The options other than Safe Harbor that were available before the ruling are still possibilities. These include the Binding Corporate Rules and Standard Contractual Clauses.

The Standard Contractual Clauses can provide an efficient short-term fix.  They can be used to transfer data within one company (the H.R. or email server issues) or between a company and a vendor. The magic involved here is in describing what and how data is collected, stored and protected in the appendices of the SCCs.

The Binding Corporate Rules may be an alternative, but it may take time to get them approved because they require approval from the data protection authorities in each country of the E.U. from where you would transfer data. This process can also be expensive to implement. Some jurisdictions are tougher than others. The U.K. is less restrictive than Germany, for example. Therefore, it may depend on in which jurisdictions you have operations.

4. Segregate E.U. Data

To the extent you store data, you can segregate it and keep from transferring the data on E.U. citizens out of the E.U. This may not be practical for most people, but if it is an option, it may be the better one than trying to navigate through this morass.

5. Stay Classy San Diego

ron-burgundy-2 (1)While you can no longer rely upon on Safe Harbor to avoid problems, you should maintain those safeguards in place because you promised to do it. Showing that you are taking best practice precautions may save you from any harsh penalties if anyone ever complains.

The likely outcome is that E.U. and U.S. officials will create a new framework that addresses some of the concerns set out in the order to allow for transfer of data. The good news is some European officials have already stated they plan on proposing new guidelines and do not plan to aggressively enforce any data transfers in the near term that satisfied the Safe Harbor.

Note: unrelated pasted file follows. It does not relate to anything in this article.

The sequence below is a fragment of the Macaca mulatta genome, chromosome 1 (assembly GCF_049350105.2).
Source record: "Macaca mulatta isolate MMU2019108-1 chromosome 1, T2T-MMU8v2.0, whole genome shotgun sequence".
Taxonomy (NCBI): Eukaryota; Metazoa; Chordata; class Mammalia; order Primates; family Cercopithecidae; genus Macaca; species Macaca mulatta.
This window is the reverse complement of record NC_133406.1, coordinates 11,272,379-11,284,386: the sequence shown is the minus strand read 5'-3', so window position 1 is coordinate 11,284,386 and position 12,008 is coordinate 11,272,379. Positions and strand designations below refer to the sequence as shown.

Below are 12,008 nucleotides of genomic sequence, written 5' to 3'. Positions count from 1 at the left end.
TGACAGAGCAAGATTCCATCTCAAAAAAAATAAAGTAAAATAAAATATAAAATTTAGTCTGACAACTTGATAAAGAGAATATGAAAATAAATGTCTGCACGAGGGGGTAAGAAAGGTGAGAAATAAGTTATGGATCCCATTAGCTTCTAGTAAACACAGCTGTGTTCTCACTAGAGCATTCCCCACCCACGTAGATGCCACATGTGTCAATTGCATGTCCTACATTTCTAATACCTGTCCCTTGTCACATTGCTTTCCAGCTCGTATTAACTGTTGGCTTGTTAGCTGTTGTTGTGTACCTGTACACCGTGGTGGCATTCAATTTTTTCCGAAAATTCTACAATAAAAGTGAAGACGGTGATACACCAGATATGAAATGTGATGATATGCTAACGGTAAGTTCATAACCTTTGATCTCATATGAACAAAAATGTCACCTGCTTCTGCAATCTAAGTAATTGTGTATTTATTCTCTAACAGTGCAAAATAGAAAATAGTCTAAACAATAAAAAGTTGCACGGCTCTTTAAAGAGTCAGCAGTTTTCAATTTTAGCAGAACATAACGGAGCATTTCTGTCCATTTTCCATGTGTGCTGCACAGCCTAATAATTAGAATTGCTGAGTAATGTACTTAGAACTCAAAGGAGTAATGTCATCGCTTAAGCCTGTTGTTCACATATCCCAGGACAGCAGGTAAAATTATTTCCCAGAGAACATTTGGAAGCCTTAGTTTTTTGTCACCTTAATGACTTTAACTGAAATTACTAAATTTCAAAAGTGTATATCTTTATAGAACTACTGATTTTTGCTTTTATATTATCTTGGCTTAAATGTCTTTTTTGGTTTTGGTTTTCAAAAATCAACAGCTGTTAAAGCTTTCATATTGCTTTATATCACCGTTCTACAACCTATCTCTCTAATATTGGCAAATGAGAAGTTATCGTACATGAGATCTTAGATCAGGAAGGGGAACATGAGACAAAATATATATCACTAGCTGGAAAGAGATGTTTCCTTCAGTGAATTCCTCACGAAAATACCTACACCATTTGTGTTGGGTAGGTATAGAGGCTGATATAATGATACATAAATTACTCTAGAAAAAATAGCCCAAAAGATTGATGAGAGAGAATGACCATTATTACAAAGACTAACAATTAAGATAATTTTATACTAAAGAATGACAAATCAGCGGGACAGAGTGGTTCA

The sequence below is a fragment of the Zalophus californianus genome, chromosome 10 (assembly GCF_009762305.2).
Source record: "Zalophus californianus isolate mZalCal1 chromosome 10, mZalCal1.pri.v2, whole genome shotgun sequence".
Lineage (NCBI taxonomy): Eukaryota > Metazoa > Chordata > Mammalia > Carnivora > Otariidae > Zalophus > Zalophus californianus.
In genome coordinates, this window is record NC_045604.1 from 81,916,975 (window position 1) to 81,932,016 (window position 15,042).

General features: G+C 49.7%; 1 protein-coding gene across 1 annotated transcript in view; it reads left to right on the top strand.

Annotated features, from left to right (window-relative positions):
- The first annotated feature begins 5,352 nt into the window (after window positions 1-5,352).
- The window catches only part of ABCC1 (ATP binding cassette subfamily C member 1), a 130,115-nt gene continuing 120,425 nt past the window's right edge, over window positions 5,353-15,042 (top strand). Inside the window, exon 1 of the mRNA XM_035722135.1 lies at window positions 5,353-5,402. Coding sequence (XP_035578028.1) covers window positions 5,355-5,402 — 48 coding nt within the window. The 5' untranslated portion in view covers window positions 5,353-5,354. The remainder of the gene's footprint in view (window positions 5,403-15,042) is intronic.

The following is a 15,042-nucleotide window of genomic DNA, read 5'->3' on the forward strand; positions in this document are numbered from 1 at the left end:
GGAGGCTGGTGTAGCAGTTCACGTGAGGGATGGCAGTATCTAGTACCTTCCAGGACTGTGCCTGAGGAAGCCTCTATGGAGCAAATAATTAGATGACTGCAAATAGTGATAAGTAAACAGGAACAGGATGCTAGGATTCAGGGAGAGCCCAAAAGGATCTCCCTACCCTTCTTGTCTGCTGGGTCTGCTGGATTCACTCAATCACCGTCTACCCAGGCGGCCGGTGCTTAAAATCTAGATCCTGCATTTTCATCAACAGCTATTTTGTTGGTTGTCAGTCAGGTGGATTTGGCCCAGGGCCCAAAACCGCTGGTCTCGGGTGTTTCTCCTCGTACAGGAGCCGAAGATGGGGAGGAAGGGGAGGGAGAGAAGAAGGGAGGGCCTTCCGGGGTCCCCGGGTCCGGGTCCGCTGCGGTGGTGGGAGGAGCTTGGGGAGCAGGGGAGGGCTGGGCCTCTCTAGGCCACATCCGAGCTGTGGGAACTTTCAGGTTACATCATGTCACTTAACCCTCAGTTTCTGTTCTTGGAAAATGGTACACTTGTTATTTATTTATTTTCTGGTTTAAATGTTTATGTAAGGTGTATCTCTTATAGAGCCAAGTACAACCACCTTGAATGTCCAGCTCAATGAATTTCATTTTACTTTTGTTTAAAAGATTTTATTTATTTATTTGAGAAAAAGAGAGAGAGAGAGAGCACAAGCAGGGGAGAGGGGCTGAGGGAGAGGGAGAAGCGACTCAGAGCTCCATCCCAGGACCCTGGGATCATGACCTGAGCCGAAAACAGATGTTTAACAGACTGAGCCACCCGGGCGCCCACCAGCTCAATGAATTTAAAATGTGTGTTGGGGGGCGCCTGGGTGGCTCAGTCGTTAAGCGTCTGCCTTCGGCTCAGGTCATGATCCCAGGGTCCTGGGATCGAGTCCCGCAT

In the meantime, stay calm and consider the options. Watch to see if the European authorities issue guidelines you can live with. Check in here for guidelines that may be forthcoming. Individual countries may also provide their own guidelines.

No, the world is not ending, but a change will have to be made. We will monitor the situation and provide updates as available.

UPDATE: 10-15-15

This morning, I participated in a conference call with our international partners in our First Law Institute Data Protection/Retention Group.  The general consensus was that SCCs are the way to go in the interim, but they are not foolproof for all situations and entering into the agreements does not really address the policy concerns raised in the court’s ruling.

During the esoteric part of the conversation, some of the European partners conceded that other countries engage in surveillance and if you applied the policy behind the ruling, there should be no data transfers outside of the E.U. to almost any other country that engages in any form of cyber surveillance. No matter what measures a company puts in place, the ruling focused on the government surveillance rules which would trump whatever the contractual arrangements are in the SCCs.

The good news is that our European partners believe new guidelines, or a Safe Harbor 2.0, will emerge soon.